Protecting Sacred Waters: Mobilizing Indigenous and Western Meanings of Science and Spirituality in the Battle over Line 3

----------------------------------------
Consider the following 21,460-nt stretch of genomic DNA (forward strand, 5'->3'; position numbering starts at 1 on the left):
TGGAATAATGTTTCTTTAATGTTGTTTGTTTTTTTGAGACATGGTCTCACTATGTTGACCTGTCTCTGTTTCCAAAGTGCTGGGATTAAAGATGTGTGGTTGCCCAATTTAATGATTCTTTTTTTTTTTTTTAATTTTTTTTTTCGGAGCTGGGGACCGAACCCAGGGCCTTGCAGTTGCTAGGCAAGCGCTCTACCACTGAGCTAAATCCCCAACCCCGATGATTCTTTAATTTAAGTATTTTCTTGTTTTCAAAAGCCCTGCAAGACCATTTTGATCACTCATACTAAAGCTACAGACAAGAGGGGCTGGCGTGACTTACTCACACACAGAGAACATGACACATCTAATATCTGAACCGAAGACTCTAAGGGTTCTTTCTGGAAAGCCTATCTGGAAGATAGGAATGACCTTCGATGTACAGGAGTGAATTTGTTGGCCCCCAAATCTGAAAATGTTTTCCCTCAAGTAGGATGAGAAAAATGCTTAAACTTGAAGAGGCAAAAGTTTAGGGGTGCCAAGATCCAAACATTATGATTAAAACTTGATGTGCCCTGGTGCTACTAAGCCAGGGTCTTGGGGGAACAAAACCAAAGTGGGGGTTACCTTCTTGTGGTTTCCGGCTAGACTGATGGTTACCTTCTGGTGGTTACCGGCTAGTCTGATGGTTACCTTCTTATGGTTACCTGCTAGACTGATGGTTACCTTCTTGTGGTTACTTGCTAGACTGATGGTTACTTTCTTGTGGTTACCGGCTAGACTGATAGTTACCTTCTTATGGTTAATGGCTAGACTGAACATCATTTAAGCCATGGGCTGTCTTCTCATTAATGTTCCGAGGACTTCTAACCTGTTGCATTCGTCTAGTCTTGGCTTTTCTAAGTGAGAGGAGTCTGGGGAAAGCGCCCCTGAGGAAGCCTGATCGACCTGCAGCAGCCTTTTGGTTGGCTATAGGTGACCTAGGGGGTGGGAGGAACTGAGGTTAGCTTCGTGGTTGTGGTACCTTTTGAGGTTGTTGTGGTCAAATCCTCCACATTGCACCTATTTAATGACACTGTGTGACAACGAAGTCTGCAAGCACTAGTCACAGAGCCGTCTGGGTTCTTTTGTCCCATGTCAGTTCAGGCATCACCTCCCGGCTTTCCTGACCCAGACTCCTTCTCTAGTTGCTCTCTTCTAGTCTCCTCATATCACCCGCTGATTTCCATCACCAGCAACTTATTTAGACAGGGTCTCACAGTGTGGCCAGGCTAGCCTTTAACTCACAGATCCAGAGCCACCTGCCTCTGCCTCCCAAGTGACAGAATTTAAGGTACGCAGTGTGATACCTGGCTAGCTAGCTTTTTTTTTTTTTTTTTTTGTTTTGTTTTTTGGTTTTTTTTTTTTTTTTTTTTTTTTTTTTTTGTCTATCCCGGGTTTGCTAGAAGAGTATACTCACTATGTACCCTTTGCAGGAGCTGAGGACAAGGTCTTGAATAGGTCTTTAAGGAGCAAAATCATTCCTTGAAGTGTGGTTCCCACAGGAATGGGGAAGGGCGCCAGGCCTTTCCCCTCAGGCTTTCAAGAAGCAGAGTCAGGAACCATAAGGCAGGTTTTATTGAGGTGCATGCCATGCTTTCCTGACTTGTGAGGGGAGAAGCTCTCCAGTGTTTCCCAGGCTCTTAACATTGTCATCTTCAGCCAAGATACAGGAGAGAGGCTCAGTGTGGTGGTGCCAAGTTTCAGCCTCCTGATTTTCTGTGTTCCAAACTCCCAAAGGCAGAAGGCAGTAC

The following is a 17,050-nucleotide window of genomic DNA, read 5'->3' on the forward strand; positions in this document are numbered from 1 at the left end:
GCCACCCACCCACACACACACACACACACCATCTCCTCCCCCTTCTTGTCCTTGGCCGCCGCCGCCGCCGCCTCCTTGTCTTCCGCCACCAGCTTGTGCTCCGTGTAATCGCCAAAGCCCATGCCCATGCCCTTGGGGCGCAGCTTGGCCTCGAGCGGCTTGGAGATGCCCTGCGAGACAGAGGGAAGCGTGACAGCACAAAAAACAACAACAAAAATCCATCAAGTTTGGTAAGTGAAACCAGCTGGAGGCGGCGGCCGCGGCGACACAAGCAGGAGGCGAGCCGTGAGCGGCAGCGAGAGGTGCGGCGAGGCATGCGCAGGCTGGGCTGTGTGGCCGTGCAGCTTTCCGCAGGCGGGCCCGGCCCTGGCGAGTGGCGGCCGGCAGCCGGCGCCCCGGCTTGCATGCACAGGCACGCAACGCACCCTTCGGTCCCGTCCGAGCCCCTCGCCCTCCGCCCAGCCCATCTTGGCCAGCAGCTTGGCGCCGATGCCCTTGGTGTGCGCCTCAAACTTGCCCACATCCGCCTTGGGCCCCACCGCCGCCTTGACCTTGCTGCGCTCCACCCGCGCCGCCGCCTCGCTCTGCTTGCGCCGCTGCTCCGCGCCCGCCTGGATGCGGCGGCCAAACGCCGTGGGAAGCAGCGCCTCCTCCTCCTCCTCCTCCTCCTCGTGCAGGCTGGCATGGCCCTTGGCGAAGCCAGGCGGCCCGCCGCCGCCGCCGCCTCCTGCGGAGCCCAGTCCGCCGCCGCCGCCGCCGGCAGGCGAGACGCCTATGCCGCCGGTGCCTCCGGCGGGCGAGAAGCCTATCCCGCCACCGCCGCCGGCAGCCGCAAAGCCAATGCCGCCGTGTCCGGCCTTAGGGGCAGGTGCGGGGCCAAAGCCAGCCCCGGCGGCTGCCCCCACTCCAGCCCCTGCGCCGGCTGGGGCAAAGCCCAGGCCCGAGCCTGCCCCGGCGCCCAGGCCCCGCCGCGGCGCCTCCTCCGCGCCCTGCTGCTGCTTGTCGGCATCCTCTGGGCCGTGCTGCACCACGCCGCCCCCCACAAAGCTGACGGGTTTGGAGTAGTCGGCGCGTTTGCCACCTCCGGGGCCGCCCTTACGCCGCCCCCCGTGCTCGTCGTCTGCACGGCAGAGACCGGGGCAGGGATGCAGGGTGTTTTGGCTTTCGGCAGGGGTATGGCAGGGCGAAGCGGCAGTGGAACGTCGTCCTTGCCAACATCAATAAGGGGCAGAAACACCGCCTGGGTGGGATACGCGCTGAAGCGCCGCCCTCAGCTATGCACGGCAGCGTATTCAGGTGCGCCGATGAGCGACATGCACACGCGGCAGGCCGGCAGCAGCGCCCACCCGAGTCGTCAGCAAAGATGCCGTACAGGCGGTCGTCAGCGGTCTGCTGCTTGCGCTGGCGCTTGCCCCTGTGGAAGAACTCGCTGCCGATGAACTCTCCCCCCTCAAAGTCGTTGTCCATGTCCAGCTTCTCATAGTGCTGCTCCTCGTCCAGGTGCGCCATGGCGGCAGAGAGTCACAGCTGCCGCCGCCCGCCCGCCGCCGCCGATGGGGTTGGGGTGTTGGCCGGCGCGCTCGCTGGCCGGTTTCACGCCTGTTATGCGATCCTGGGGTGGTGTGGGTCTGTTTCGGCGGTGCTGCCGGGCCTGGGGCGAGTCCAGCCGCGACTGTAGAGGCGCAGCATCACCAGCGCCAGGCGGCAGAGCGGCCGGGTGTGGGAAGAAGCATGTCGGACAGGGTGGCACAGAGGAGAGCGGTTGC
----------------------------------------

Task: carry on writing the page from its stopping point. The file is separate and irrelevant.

Since 2013, a group of indigenous women calling themselves the Ginew Collective have led a growing resistance movement of American Indian activists and allies against the construction of an oil pipeline through Anishinaabe (Ojibwe) territory in northern Minnesota. Led by women and featuring groups of predominantly white and American Indian ethnoracial identities, their resistance is fueled by a mixture of indigenous and Western perspectives on science and spirituality, providing an ideal empirical context in which to explore how actors of varying social and spiritual identities combine scientific and religious perspectives to form meaningful individual and collective action. How do American Indian actors of minority religious and ethnoracial backgrounds use scientific and spiritual meanings to form identities, construct group boundaries, and mobilize individual and collective action in the fight against oil pipeline expansion through Anishinaabe territory in northern Minnesota? To what extent do American Indian perspectives on the relationship between science and spirituality converge or diverge with those of their white allies? And what role do different racial, religious, and gender identities play in shaping how individuals and groups approach the relationship between science and religion in the United States? Assisted by a team of undergraduate research assistants, I will conduct in-depth interviews, participant observation, and digital content analysis of the Stop Line 3 movement to advance our understanding of how scientific and spiritual beliefs, identities, and discourses are mobilized to guide action across different types of social actors and settings, particularly in understudied religious and ethnic minority group contexts. As such, this project is designed to expand our understanding of scientific and spiritual meaning-making beyond dominant expressions and tightly-bound definitions of religion, and beyond narrowly delimited definitions of scientific organization and practice. Because it involves actors carrying both dominant Western and marginalized indigenous identities, and because these actors invoke a combination of scientific and spiritual meanings in their attempts to resist oil pipeline expansion and recalibrate the relationship between corporate-scientific and grassroots-spiritual perspectives on climate change and environmental protection, learning from this movement offers a compelling opportunity to build on recent advances in the sociology of science and religion.